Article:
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  • 2015AlrashdiPhD

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Studies in positron and gamma ray production for future facilities

Research output: ThesisDoctoral Thesis

  • Ayash Alrashdi
Publication date2015
Number of pages159
Awarding Institution
  • Lancaster University
<mark>Original language</mark>English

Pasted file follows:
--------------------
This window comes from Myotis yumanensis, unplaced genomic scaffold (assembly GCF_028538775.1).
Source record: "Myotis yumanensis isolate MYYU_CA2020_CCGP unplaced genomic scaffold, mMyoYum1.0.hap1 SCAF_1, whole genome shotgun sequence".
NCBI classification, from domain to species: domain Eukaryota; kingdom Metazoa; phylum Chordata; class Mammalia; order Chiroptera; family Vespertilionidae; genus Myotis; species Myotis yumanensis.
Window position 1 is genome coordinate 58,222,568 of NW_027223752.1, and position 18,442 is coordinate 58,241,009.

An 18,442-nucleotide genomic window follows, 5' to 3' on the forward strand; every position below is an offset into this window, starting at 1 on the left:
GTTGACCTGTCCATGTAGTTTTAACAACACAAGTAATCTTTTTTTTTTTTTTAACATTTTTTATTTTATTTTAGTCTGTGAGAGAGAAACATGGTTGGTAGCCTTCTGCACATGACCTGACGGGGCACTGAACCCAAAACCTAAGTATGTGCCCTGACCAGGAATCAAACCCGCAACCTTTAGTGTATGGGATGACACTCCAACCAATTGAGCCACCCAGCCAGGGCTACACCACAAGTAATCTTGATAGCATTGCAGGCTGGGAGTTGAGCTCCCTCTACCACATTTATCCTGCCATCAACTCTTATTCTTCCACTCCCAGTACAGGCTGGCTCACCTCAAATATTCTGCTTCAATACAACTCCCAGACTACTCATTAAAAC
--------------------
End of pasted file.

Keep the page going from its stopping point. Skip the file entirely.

The next generation of particle colliders after the LHC (Large Hadron Collider) at CERN are likely to be high-precision electron positron colliders such as the ILC (International Linear Collider) or CLIC (Compact Linear Collider). This next generation of colliders will give new scope to explore particle interactions in more detail than in current accelerators. However, producing a sufficient numbers of positrons is a significant challenge. One of the most difficult problems associated with the production of positrons is designing a production target that will survive in an intense photon beam while rotating at high speeds to spread out the energy from the beam. In the first part of this thesis I present a solution to a torque problem affecting the positron production target of high-energy electron-positrons colliders. Typically, the target experiences a braking force due to immersing the wheel inside a strong magnetic field to improve the capture efficiency for positrons. Using OPERA 3D software, a large number of simulations were performed to explore the movement of the target wheel inside the field. I developed a new magnet design which could help to reduce the torque effects. I show that a decrease in the torque parallel to the drive shaft from 500 Nm to 20 Nm is possible in principle, while a torque of 10 Nm perpendicular to the drive shaft is predicted. Also, the baseline design of the ILC (International Linear Collider) positron source requires the production of an intense ux of gamma rays. In the second part of this thesis I present an investigation of different magnetic field maps and the trajectories of electrons passing through the undulator. I present an investigation of using the spent gamma ray beam of the ILC for additional applications, including nuclear physics. As a result of changing the collimator shape, as well as the parameters of the undulator magnets, I obtain spectra from numerical simulations using the HUSR/GSR software package. I show that a narrow bandwidth energy spectrum of 5% and photon flux of 1013 photon/s is possible in principle.